"There’s no question every creative discipline presents a learning curve. Whenever we set out to do something new, there’s a fairly high probability we’re not going to be able to just wing it and suddenly become masters in our field of choice. Chances are, our first published article won’t earn us a Pulizter prize, and our first Flickr upload won’t be featured on the cover of National Geographic. In the beginning, our work is way more likely to suck than to be awesome, and there’s nothing wrong with that."
"The creative life is a constant quest for improvement, and if we persevere, the quest can last a lifetime. We simply need to give ourselves permission to suck along the way."
Álvaro makes several good points in his post from yesterday about the creative process, wrestling with perfectionist tendencies and self-doubt. I mirrored much of that sentiment back in my Giving Myself Permission To Put Less-Than-Amazing Things Out post last December. In that post, I briefly touched on the struggles we face which Álvaro digs deep into with his piece.
I agree with what he says in the post in that it's absolutely critical for me to get over that little bit of initial doubt that comes along with starting anything new. Every time I sit down to write the rough draft of a new piece I'm putting a little bit of myself out there, even if it's just to myself. I have to deal with the probability that I won't create anything amazing, but I have to push through that doubt and fear in order to start doing what I love. Anyone who really puts themselves into their work has to conquer that self-doubt and push through to actually doing their work. If we didn't, then we'd never be able to make anything at all or improve from where we are currently.
Álvaro also points out how important and ok it is to look back at previous work and think badly of it in terms of where we are now. Sometimes even once I've finished painstakingly editing a piece and am ready to publish it, I'm still not sure if what I've made is good or not. When I go back and look at my previous pieces and compare them to where I am now, I do get a sense of progress and accomplishment, even if it comes from thinking how bad my pieces used to be. Looking back over my old work is one of the best and only ways to convince myself that I actually am getting better and that my output is becoming more high-quality bit by bit.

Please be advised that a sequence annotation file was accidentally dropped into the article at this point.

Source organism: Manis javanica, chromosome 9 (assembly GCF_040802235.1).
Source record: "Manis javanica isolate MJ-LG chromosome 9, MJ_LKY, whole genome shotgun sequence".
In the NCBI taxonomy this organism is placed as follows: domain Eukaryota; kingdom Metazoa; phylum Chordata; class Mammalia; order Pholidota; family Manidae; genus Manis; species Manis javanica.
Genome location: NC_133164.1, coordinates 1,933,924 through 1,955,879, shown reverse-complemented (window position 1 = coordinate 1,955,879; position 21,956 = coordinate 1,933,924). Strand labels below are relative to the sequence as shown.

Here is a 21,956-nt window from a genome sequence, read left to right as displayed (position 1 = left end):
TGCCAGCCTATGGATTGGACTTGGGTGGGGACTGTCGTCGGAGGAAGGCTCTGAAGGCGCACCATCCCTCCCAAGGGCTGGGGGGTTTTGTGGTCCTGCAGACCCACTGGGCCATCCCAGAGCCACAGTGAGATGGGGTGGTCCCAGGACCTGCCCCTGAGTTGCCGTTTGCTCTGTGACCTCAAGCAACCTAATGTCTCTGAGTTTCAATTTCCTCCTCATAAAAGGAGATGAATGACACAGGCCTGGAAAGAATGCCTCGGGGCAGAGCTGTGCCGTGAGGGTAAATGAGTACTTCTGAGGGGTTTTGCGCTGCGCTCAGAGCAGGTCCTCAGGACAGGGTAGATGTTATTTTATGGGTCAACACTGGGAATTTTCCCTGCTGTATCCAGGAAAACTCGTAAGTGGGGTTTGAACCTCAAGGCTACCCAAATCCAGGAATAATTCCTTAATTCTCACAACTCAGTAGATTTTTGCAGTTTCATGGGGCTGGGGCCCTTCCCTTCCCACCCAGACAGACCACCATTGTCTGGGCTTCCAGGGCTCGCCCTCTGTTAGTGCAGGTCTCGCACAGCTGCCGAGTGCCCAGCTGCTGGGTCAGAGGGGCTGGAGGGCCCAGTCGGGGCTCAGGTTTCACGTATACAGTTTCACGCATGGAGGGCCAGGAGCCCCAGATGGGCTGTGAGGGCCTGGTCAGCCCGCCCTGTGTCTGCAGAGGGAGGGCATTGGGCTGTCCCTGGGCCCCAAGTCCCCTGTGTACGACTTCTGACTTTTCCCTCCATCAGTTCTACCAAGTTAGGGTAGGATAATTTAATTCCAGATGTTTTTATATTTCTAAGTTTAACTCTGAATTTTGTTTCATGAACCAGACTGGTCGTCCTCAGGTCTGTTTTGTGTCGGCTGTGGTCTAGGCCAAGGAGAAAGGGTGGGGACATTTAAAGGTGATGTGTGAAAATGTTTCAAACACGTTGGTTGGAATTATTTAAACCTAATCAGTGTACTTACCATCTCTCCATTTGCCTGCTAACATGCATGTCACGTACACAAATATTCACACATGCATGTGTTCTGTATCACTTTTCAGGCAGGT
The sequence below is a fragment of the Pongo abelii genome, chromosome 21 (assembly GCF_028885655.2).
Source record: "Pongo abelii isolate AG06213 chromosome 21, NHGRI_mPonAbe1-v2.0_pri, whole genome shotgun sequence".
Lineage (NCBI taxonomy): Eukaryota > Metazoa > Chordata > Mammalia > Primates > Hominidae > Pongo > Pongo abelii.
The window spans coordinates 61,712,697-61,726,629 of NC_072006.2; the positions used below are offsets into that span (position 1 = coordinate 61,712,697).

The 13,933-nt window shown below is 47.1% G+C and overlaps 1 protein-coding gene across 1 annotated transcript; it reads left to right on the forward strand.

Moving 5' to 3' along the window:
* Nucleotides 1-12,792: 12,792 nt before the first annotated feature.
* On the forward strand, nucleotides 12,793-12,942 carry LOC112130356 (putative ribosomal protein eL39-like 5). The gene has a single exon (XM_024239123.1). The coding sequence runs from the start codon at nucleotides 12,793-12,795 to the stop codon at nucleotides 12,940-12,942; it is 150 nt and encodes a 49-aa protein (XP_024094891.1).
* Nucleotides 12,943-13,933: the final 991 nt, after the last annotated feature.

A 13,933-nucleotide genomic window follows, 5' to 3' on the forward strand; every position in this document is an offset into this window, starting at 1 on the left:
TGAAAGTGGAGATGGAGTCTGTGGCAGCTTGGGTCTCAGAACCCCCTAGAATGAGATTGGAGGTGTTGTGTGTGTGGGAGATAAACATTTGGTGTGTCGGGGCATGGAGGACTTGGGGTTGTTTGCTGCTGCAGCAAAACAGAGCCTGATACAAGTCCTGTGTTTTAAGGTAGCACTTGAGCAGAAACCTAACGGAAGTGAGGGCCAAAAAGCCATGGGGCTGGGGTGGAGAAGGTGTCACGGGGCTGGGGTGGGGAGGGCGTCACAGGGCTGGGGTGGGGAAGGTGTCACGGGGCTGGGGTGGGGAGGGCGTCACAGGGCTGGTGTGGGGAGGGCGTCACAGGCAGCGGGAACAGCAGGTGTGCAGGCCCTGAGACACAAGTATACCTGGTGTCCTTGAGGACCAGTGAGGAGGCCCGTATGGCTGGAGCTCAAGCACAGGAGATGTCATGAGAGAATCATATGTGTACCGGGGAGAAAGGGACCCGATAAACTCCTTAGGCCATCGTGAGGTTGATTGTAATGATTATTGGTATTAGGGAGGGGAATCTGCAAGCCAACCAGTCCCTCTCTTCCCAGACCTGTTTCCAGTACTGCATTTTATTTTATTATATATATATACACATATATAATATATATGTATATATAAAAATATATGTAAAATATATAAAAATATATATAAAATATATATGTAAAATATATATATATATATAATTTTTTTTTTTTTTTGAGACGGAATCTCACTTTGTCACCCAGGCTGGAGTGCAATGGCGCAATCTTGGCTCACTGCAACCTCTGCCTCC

With the past two pieces I've put up on my blog I've tried to dedicate myself to being concise and writing a narrative that conveys my point as well as possible. That's tough for me right now and if I don't keep myself in check I can go on and on without advancing my writing at all. Another big part of the process that I'm working towards is revising what I've already written multiple times across several days to really give myself time to sit on a piece and decide how I feel about it and what I want from it. I'm really hoping that the quality of my work is improving as a result of these efforts. While there will always be a little bit of doubt in my mind about it, and when I look back on these pieces months from now I'll probably cringe a little, I'm proud of what I've created as of late; and for now it's a very rewarding feeling. Definitely give Álvaro's piece a read if you or a loved do creative work.